The Report also highlights three key risk areas applicable to market participants: (1) Information Security and Operational Resiliency, (2) Crypto and FinTech, and (3) Anti-Money Laundering (AML). The first two are reprised from the most recent iteration of the exam priorities. Notably absent from the Report, after being featured in the 2022 and 2023 examination priorities, is environmental, social, and governance (ESG) issues. Even so, the SEC remains active in this area, having introduced new ESG rules in 2022while also bringing enforcement actions relating to alleged deficiencies in firms’ disclosure of ESG information.

These risk areas for 2024, elaborated on in relevant part below, focus on the need for strong compliance policies and procedures, especially concerning cybersecurity and emerging technology.

Information Security and Operational Resiliency 

Given the global increase in cybersecurity attacks, it is no surprise the Division is prioritizing the review of policies and controls related to cybersecurity. The Division will focus on a firm’s cybersecurity policies and procedures, internal controls, oversight of third-party vendors, governance practices, and responses to cyber-related incidents. Such reviews will consider employee training programs concerning identity theft prevention and whether written policies and procedures adequately address the protection of customer information, including across multiple offices. The Division will also review how firms identify and assess risks to essential operations in connection with their engagement of third-party vendors. Finally, the SEC recently adopted rule changes to shorten the standard settlement cycle for broker-dealer transactions to one business day after the trade date. Compliance with this rule, effective 28 May 2024, will also be an area of focus for examinations.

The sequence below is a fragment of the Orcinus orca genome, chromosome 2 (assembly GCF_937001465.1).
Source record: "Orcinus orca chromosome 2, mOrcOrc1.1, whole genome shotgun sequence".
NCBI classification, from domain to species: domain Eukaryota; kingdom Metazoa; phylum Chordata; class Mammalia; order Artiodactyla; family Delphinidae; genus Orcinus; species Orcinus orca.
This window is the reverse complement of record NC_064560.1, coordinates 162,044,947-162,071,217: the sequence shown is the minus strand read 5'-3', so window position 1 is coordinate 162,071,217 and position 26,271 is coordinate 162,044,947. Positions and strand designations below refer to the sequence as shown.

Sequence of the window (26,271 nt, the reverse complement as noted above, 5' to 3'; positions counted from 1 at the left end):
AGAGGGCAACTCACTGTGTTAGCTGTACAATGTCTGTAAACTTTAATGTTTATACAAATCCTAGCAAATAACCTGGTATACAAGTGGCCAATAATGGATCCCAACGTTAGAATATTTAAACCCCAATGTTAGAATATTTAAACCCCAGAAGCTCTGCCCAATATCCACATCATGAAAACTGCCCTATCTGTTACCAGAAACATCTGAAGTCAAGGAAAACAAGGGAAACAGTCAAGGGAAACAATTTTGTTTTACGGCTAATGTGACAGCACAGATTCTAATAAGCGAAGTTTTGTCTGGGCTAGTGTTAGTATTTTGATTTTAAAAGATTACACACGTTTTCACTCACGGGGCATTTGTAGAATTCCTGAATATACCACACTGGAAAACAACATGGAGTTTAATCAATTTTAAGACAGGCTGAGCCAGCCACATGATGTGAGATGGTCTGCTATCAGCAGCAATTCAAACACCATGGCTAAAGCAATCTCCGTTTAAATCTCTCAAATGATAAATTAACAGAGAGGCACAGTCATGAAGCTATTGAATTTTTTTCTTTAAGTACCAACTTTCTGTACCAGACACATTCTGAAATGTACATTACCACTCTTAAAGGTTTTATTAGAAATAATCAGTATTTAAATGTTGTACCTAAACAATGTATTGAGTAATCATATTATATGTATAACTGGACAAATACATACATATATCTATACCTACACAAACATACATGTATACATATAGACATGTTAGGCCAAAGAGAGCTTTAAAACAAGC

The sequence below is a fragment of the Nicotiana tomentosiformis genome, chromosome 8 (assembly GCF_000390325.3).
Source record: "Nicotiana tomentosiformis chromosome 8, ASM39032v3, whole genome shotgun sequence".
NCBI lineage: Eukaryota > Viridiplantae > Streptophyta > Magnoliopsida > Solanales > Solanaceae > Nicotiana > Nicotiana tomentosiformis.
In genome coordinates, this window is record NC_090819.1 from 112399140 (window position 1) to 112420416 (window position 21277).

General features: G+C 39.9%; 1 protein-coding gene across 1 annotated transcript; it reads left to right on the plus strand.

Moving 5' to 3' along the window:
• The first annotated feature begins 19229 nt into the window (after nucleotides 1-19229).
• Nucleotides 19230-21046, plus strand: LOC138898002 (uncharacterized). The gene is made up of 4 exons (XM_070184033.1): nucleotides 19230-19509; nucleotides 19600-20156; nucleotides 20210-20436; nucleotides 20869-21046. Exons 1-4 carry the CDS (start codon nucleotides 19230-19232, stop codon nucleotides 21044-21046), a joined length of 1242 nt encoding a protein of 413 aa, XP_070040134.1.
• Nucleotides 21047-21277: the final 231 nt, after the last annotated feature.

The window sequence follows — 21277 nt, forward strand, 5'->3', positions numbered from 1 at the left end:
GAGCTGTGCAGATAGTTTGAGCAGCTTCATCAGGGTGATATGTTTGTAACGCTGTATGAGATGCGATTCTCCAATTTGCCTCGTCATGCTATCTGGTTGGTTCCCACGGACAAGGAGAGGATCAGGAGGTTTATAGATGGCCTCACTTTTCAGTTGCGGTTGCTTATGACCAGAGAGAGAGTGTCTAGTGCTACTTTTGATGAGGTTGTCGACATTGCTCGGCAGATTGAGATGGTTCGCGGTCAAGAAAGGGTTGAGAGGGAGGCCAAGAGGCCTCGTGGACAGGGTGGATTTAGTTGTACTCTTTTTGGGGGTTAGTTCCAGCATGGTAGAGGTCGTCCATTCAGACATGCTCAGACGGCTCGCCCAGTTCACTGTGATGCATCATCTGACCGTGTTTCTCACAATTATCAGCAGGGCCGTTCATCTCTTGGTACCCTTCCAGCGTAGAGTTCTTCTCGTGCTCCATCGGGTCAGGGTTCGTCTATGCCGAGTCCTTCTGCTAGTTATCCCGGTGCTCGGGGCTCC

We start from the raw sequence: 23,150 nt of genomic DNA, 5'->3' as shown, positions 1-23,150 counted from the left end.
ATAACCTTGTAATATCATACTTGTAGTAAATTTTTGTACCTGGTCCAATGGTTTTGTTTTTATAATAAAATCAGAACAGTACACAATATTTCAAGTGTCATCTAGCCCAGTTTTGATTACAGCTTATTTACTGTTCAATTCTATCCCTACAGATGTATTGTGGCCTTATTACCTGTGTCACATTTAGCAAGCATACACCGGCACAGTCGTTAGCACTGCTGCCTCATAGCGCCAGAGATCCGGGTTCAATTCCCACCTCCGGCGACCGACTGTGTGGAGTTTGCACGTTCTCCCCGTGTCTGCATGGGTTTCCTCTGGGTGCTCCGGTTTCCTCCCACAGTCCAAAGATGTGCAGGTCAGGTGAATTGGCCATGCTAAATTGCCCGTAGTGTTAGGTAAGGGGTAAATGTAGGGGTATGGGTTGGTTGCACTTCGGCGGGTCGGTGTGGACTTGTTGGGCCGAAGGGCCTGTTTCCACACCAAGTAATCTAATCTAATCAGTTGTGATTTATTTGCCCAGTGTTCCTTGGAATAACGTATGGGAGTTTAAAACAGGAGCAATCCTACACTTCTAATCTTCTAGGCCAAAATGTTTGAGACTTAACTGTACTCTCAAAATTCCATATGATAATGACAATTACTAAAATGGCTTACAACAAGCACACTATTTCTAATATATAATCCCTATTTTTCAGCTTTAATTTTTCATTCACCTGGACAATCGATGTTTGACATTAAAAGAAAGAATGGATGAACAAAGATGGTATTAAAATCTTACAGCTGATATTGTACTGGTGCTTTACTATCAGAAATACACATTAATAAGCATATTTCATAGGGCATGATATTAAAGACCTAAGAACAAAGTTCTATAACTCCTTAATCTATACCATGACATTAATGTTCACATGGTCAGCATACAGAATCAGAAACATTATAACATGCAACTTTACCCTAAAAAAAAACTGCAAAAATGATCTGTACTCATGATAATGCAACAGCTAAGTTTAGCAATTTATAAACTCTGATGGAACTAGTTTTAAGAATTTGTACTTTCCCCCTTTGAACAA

Crypto and Fintech

The Division continues to survey emerging fintech and, given the influence of and increase in artificial intelligence and automated tools in the investment services space, is attentive to the risks associated with these technologies. With a focus on compliance and marketing materials, the Division will also continue to review all aspects of a firm’s involvement with crypto-assets and related products. Firms involved in crypto-assets are encouraged to “routinely review, update, and enhance their compliance practices, … risk disclosures, and operational resiliency practices.” In addition, the Division will focus on whether firms have ensured a customer’s understanding of the products, particularly for senior investors and investments that involve retirement assets. Additionally, those crypto-assets that are funds or securities must comply with the custody requirements under the Rule 206(4)-2 of the Advisers Act.